The first sentence is already admitting that the purpose of the rally was to attempt a coup.Not for the purpose of establishing any criminal culpability.For good or ill, Congresscritters are permitted to vote against certifying the results of the Presidential election. It is a lawful act for them to do so. Congressfolk having arrogated to themselves by statute a role in certifying the election, it is entirely legal for them to exercise that role. Without more, it is thus lawful for citizens to use protests, rallies, or other forms of assembly to try to put political pressure on their representatives to cast their vote against certification. While we might regard that as morally reprehensible or a blight against our democratic heritage, it's not illegal or criminal. That's why none of the Congressbeings who voted against the certification have been charged, and why none of the rally attendees that didn't march to the Capitol building have been charged. There's nothing criminal about attending, or even organizing, a rally to try to encourage members of Congress to vote against certifying electors.The "revelations" in RS that some of the Congresspeople had a more substantial role in organizing the rally is thus unlikely, without more, to land any of them in orange jumpsuits. Regardless of the fact that they did something wrong, they probably didn't do anything criminal - and those are two very different things.Albaby
The criminal liability is covered here: https://twitter.com/SethAbramson/status/1452833759326257154There’s *ample* evidence to suggest they wanted the Capitol *occupied* long enough for the joint session of Congress to be postponed.-IGU-
The criminal liability is covered here:https://twitter.com/SethAbramson/status/1452833759326257154There’s *ample* evidence to suggest they wanted the Capitol *occupied* long enough for the joint session of Congress to be postponed.I don't see how that that's going to cover criminal liability. "Wanting" something typically isn't enough to establish criminal culpability. If the Administration did not plan for violence or physical occupation, and did not take any affirmative steps to cause any violence or physical occupation (beyond the generally legal steps of planning or promoting the rally itself), they're not going to be criminally liable. DJT and his lackeys may be bad people with bad hearts and bad motives....but that's not enough to convict someone of a crime.What the organizers describe in the RS piece - a desire that the rally politically motivate members of Congress to cast their votes against certification - isn't criminal, either on their part or the GOP members they met with beforehand. Of course, that's very self-serving - we wouldn't expect these organizers to confess to criminal acts, so obviously they're going to insist that the plan was to stay on the Ellipse. But that's why the article is "thin gruel," as Abramson puts it, and isn't going to do much (if anything) to increase the chances of any Congresscritter ending up in prison.Albaby**Note also that this tweet is referring to the President and the Administration, not the Congressbeings that we had been talking about in the previous few posts. I've seen people talking about the RS article as somehow being significant because it outlines Congressional involvement in planning the 1/6 rallies....but there's nothing criminal about a member of Congress coordinating with the organizers of a political rally.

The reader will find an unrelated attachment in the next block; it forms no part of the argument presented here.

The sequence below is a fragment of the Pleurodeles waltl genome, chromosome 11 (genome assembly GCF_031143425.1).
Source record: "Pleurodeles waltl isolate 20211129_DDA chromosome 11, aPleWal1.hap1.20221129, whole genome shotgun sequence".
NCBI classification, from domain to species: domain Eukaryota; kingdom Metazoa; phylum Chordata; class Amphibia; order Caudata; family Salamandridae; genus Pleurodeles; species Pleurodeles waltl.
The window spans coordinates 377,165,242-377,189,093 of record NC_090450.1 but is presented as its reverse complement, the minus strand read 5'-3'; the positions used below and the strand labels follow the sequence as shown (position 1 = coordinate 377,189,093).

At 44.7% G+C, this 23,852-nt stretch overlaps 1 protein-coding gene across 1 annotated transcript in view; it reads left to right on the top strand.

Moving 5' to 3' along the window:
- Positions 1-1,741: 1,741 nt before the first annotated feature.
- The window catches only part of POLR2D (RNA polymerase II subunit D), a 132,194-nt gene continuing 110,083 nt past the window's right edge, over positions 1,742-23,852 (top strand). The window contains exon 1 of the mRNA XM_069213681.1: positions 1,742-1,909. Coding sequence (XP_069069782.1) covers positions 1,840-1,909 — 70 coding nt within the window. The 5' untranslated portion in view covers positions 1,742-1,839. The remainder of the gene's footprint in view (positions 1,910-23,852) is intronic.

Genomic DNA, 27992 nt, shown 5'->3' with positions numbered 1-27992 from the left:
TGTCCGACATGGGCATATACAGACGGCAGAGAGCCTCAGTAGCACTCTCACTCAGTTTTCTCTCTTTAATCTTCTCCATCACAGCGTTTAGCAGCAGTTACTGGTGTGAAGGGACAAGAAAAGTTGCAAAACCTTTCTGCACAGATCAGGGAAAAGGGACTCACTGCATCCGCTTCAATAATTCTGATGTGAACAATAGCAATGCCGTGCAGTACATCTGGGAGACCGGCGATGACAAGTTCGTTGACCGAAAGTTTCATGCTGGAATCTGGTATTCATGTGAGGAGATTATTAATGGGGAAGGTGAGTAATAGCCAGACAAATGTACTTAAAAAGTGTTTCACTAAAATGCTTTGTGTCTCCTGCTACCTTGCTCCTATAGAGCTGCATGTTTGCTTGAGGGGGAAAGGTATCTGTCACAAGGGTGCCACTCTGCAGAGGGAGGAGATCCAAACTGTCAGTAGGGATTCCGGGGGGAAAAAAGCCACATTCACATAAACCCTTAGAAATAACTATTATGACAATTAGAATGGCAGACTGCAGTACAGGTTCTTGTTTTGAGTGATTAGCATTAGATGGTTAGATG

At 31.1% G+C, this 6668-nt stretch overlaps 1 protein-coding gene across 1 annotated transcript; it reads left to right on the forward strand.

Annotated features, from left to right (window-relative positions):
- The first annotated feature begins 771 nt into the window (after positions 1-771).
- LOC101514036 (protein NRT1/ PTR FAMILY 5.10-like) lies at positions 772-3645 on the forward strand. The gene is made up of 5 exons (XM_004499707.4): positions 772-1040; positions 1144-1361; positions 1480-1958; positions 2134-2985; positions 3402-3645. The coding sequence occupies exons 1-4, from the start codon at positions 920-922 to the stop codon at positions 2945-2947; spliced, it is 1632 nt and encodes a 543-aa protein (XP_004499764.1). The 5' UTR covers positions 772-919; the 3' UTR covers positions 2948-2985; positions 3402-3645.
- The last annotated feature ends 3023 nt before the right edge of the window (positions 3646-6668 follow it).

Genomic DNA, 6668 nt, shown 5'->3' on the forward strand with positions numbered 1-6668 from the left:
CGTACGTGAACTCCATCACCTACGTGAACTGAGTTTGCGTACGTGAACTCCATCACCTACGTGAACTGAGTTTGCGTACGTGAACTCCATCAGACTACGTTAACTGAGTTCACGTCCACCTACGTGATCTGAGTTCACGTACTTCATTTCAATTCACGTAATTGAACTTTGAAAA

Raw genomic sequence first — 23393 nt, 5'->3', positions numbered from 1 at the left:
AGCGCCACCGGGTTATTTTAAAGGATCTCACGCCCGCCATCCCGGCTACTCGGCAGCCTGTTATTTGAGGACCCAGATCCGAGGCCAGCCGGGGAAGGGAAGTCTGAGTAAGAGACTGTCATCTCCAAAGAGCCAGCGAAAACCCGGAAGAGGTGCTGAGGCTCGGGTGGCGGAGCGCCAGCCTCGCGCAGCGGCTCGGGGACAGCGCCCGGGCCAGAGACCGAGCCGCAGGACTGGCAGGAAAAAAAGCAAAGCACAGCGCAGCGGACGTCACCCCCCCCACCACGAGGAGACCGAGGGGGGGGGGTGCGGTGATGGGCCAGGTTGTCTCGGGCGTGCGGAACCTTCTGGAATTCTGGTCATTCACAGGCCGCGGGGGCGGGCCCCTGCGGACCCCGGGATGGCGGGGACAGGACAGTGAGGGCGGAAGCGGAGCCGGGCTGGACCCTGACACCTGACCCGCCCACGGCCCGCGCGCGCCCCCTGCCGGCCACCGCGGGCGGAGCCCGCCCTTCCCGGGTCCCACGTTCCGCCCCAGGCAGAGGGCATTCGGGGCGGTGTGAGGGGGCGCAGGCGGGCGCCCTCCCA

Best Of |
Favorites & Replies |
Start a New Board |
My Fool |